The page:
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REL/00683.006
ID number REL/00683.006
Title Salt spoon : KGS Komet
Collection Heraldry
Object type Heraldry
Maker M H Wilkens & Sohne
Place made Germany: Bremen
Date made c 1911-1913
Physical description Silver-plated brass

Description

Salt spoon engraved on the end of the handle 'K.G.S. KOMET'. Stamped on the reverse with the maker's mark 'WILKENS BREMEN'.


Summary

The 977 ton German Government steam yacht KGS Komet was built in Bremerhaven in 1911, and dispatched to German New Guinea as an administrative vessel for the protectorate. She was based at Rabaul on the island of New Britain, and fitted out in a luxurious manner for the use of senior German staff.

When war was declared in August 1914, she was at Morobe, New Guinean, having transported the German acting Governor, Dr Eduard Haber, there on a visit of inspection. Having narrowly avoided interception en route by the Australian squadron, she was able to return to New Britain, landing Haber at Herbertshohe, near Rabaul.

The Komet was then placed by Haber at the disposal of Admiral von Spee's German fleet, and used as a supply vessel to the auxiliary cruiser Prinz Eitel Freidrich until late September. As Rabaul had been captured by Australian forces, and British ships were known to be in the area, she then sought refuge at a remote location on the north coast of New Britain which became unofficially known as 'Komethafen' (Komet Harbour).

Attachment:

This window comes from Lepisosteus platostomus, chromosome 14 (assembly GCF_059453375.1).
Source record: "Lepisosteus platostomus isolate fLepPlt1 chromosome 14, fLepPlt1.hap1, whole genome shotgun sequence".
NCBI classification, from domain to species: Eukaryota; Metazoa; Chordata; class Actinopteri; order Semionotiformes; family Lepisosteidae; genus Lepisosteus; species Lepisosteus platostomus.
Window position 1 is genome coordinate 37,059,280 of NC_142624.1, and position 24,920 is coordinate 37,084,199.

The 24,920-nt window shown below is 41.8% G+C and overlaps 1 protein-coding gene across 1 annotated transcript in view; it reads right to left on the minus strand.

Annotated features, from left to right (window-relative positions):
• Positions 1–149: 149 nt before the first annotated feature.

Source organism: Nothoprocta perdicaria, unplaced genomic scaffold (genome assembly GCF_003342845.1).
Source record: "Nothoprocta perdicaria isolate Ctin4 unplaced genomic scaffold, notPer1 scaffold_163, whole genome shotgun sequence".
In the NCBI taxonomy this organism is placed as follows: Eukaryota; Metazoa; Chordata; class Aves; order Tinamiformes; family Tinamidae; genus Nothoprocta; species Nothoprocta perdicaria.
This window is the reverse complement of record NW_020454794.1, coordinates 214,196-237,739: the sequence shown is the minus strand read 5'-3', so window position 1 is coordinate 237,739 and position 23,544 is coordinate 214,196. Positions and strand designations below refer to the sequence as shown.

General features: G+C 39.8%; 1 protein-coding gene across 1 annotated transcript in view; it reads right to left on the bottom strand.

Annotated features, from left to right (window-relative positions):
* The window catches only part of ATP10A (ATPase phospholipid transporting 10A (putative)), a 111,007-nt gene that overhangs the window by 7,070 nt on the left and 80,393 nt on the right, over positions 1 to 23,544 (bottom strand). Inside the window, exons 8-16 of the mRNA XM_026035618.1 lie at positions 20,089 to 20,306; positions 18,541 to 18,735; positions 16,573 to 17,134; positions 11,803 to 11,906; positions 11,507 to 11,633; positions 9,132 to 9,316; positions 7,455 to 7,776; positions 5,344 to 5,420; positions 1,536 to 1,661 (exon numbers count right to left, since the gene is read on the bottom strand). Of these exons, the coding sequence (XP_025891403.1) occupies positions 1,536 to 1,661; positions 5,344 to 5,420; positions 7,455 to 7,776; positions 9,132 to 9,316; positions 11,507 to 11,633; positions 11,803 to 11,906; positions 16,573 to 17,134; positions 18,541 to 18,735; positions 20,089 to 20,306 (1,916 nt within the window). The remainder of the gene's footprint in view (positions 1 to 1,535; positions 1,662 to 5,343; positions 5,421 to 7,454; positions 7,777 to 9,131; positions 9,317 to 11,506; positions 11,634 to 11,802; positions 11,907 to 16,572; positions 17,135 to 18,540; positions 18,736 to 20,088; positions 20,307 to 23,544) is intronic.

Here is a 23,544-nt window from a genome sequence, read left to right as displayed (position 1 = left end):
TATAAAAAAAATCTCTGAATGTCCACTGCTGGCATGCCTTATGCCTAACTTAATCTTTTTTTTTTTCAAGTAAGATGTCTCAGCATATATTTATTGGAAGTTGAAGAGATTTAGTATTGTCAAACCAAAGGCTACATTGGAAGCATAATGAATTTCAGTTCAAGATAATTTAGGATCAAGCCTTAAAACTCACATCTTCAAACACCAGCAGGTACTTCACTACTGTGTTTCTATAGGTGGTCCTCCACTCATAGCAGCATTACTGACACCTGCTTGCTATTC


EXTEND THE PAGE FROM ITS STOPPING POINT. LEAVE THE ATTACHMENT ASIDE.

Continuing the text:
Her presence here was reported to the Australian administrator in Rabaul, and at dawn on October 11, HMAS Nusa, an armed yacht which had itself been captured from the Germans some weeks earlier, surprised and captured the Komet. Her crew of 5 Germans and 52 native sailors were removed, and the vessel sent to Sydney for refitting.

Following this refit, she served with the Royal Australian Navy as HMAS Una. As the Una, she served in the islands until 1924, when she was privately sold and renamed the Akuna. The Akuna again served with the RAN during the Second World War, until late 1943, when she was returned to her owner. The Akuna was broken up in 1959.